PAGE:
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Brown knapweed

Quick facts

Brown knapweed is an invasive species on the Prohibited Eradicate List. Plant must be destroyed and transportation, propagation, or sale of these plants is prohibited.

  • Brown knapweed grows in disturbed sunny areas such as road ditches and woodland clearings.

  • It outcompetes native vegetation by forming large monocultures.

  • It can hybridize with other knapweeds, allowing for aggressive seed dispersal.

  • This plant is toxic to horses.

  • The Minnesota Department of Agriculture monitors this invasive species. Please report any black swallow-wort you spot at Arrest the Pest.

How to identify brown knapweed

  • Brown knapweed (Centaurea jacea) is a perennial plant 1–4 feet tall with multiple upright stems that are reddish, ridged and may have purple stripes.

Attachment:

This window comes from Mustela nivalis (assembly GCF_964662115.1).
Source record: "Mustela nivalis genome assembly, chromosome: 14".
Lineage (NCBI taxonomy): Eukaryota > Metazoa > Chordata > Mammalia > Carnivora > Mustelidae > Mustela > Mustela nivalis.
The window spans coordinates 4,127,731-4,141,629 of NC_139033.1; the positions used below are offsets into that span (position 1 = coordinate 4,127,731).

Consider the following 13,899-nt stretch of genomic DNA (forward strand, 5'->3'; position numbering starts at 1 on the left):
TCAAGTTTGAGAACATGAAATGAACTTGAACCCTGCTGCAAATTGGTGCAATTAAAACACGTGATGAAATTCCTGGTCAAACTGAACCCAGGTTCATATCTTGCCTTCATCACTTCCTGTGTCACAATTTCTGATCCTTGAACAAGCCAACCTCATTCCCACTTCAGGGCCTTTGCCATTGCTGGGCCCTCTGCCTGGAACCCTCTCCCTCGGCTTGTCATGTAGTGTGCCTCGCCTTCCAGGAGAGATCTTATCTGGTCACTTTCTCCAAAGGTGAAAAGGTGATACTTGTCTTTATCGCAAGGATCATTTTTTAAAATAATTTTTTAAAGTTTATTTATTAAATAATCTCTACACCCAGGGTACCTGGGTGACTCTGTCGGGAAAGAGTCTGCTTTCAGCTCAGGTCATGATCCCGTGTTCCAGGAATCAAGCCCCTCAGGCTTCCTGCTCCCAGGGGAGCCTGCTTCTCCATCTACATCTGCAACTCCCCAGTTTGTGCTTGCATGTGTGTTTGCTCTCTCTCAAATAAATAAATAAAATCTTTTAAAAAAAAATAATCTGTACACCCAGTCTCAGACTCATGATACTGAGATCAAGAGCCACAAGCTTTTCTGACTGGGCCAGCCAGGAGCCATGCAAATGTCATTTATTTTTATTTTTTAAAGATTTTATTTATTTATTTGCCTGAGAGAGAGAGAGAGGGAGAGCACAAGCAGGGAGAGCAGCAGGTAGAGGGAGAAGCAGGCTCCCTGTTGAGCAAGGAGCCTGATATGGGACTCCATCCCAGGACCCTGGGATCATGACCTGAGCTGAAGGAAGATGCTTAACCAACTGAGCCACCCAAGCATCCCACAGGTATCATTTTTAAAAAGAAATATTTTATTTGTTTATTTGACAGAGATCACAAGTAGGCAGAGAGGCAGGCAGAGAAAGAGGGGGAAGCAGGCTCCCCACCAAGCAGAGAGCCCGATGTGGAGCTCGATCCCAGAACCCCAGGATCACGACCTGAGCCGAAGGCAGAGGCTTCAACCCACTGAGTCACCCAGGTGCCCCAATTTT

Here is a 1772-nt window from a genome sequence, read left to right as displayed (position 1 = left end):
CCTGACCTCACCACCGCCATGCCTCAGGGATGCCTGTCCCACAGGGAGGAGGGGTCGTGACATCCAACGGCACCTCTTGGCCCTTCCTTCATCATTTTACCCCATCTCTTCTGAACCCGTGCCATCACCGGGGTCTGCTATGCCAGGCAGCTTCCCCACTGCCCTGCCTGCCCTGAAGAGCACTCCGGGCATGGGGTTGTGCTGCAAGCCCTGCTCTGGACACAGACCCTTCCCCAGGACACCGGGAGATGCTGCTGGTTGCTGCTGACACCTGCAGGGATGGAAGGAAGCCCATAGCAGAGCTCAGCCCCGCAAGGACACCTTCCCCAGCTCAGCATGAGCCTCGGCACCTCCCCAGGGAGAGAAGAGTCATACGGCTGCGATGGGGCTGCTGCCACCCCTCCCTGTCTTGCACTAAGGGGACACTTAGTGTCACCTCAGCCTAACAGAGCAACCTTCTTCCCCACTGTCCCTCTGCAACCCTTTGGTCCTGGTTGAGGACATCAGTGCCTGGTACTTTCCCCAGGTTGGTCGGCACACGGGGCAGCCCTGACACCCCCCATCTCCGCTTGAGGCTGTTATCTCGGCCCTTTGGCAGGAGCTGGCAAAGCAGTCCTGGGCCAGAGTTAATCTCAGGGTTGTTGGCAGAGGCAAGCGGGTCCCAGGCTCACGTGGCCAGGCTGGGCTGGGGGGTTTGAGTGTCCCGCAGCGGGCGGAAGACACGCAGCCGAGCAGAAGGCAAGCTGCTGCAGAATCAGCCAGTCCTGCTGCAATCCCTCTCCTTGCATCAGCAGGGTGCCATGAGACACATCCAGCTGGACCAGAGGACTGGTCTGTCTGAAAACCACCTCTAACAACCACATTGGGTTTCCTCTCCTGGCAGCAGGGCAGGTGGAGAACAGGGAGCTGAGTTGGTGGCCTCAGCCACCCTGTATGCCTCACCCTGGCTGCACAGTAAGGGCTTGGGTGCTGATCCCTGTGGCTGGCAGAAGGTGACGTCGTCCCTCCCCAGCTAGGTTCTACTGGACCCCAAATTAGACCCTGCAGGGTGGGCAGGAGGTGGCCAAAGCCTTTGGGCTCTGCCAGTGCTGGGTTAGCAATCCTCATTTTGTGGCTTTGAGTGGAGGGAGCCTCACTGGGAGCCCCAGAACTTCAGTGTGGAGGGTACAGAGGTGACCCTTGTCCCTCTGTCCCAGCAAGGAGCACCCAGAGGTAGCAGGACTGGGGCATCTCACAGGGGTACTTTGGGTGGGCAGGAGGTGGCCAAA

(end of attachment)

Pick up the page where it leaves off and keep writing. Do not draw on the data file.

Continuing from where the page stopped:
Stems have ribbed rough texture


  • Erect to ascending, can be both single or multiple from the base.
  • Branched more in the upper part of the plant.
  • Ribbed rough texture with vertical ridges on the stem and a cobweb-like appearance.


  • Alternate, green, lance-shaped leaves with waxy margins and a hairy texture.
  • Leaves at the base of the plant may be stalked, lobed or toothed; they are 10" long and 1" wide.
  • Leaves become smaller moving up the plant and become lance shaped.


Flower clusters form one composite flower head
  • Multiple small flowers clusters are 1 to 1-1/2 inch across.
  • Together flower clusters form one composite flower head.
  • Flowers are pink/purple in color and occasionally have a white center structure.
  • Bracts are more rounded and wide at the tip, with fine fringes and a dark brown base.
  • Flower heads are wide at the top.
  • Blooms July to August.


  • White to light brown in color with short plumes.


  • Deep, vigorous taproot.


Angela Gupta, Extension educator; Amy Rager, Extension educator; Megan M. Weber, Extension educator

Reviewed in 2019

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